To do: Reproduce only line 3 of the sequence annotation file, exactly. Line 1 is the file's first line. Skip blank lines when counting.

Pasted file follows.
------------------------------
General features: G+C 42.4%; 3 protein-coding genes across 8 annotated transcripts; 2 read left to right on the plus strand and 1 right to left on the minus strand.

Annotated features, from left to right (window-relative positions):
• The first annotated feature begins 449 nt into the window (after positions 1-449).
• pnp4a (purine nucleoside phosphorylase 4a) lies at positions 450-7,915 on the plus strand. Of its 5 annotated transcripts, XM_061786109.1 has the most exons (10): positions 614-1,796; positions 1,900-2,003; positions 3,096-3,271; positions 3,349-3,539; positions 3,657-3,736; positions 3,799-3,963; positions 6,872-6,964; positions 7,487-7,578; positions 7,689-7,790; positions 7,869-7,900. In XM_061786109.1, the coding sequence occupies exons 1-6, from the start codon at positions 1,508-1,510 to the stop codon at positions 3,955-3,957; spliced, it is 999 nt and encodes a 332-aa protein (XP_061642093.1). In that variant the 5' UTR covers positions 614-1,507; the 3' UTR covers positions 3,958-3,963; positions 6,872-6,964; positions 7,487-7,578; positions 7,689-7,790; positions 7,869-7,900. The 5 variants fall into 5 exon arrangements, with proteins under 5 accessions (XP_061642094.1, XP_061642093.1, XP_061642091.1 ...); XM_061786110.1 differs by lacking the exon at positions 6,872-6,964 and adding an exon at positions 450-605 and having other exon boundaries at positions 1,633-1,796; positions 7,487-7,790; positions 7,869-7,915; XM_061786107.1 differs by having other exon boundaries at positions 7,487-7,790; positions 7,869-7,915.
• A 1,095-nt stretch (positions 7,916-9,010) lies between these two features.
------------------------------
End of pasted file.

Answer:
• The first annotated feature begins 449 nt into the window (after positions 1-449).